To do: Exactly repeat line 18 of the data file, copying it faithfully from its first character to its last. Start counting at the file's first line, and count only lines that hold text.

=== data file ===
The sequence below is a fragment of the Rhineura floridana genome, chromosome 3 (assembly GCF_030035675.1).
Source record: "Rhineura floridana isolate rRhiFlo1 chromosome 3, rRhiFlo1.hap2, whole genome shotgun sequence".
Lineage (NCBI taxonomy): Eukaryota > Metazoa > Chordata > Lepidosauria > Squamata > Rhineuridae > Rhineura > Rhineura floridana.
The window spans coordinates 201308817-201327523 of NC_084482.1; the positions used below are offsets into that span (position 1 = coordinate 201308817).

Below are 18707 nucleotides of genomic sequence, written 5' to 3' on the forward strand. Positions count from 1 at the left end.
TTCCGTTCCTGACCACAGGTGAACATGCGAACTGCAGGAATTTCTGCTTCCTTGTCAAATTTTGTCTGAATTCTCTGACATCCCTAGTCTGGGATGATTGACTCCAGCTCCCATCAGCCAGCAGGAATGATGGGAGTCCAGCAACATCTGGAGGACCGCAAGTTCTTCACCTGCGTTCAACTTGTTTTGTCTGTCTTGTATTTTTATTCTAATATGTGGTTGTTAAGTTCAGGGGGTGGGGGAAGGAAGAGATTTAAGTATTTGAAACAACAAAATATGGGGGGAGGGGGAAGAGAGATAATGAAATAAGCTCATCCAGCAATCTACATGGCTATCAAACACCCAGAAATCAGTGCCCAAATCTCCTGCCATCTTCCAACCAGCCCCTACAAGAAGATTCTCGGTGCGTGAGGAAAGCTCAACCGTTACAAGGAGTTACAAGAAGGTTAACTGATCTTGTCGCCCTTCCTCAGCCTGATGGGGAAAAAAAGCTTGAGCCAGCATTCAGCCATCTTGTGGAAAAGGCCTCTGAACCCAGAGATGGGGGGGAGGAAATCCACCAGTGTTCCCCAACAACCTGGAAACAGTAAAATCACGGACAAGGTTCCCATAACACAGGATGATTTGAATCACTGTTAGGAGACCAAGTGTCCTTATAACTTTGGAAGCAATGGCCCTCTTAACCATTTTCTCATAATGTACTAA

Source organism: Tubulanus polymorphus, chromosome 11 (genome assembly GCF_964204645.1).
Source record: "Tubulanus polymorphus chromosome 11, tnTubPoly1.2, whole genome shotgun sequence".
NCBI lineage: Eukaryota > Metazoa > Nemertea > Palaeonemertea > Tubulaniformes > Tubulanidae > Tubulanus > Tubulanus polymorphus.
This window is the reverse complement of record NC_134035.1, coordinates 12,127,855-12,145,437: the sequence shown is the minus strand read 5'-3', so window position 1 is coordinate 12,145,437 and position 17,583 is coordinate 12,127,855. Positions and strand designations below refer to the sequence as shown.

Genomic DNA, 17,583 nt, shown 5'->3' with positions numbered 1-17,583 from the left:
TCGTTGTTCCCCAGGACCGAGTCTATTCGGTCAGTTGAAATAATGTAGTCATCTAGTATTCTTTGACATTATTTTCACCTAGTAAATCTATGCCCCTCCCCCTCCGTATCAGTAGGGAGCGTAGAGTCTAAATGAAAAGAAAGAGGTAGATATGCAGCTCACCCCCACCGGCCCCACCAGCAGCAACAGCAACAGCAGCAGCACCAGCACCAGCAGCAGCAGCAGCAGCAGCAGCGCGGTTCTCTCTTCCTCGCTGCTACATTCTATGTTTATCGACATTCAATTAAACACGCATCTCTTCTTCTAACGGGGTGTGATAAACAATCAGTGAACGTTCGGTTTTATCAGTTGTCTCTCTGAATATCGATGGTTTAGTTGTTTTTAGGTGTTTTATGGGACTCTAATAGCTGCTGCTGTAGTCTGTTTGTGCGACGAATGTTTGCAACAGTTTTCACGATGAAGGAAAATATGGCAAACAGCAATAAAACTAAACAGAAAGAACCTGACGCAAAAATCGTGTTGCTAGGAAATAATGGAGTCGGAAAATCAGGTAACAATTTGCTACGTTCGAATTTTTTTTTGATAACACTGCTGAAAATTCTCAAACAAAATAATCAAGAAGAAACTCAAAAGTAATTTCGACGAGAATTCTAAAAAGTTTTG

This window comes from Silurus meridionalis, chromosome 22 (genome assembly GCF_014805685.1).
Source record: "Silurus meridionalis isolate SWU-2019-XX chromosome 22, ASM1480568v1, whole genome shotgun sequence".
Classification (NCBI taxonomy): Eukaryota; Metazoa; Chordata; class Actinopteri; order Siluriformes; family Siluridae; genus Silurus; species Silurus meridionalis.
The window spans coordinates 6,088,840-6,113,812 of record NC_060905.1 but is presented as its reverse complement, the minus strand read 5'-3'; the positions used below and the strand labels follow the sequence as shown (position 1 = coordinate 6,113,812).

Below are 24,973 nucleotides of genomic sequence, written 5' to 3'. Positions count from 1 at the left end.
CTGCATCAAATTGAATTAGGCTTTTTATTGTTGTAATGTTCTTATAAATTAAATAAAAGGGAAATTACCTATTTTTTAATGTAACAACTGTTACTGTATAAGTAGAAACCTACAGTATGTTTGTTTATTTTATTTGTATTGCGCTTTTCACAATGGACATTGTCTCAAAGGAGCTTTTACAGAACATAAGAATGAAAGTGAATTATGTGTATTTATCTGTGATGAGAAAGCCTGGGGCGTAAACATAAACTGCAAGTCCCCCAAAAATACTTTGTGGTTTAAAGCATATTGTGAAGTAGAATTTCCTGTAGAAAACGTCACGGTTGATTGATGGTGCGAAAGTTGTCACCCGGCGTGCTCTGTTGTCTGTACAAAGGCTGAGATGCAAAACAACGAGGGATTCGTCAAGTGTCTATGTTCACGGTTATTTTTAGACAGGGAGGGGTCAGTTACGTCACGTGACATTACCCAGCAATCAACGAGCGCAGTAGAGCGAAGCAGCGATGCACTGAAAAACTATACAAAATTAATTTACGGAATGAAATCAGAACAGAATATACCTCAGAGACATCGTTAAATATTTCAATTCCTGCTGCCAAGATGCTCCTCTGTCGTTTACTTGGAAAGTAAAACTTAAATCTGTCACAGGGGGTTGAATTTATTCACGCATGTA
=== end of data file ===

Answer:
CTGCATCAAATTGAATTAGGCTTTTTATTGTTGTAATGTTCTTATAAATTAAATAAAAGGGAAATTACCTATTTTTTAATGTAACAACTGTTACTGTATAAGTAGAAACCTACAGTATGTTTGTTTATTTTATTTGTATTGCGCTTTTCACAATGGACATTGTCTCAAAGGAGCTTTTACAGAACATAAGAATGAAAGTGAATTATGTGTATTTATCTGTGATGAGAAAGCCTGGGGCGTAAACATAAACTGCAAGTCCCCCAAAAATACTTTGTGGTTTAAAGCATATTGTGAAGTAGAATTTCCTGTAGAAAACGTCACGGTTGATTGATGGTGCGAAAGTTGTCACCCGGCGTGCTCTGTTGTCTGTACAAAGGCTGAGATGCAAAACAACGAGGGATTCGTCAAGTGTCTATGTTCACGGTTATTTTTAGACAGGGAGGGGTCAGTTACGTCACGTGACATTACCCAGCAATCAACGAGCGCAGTAGAGCGAAGCAGCGATGCACTGAAAAACTATACAAAATTAATTTACGGAATGAAATCAGAACAGAATATACCTCAGAGACATCGTTAAATATTTCAATTCCTGCTGCCAAGATGCTCCTCTGTCGTTTACTTGGAAAGTAAAACTTAAATCTGTCACAGGGGGTTGAATTTATTCACGCATGTA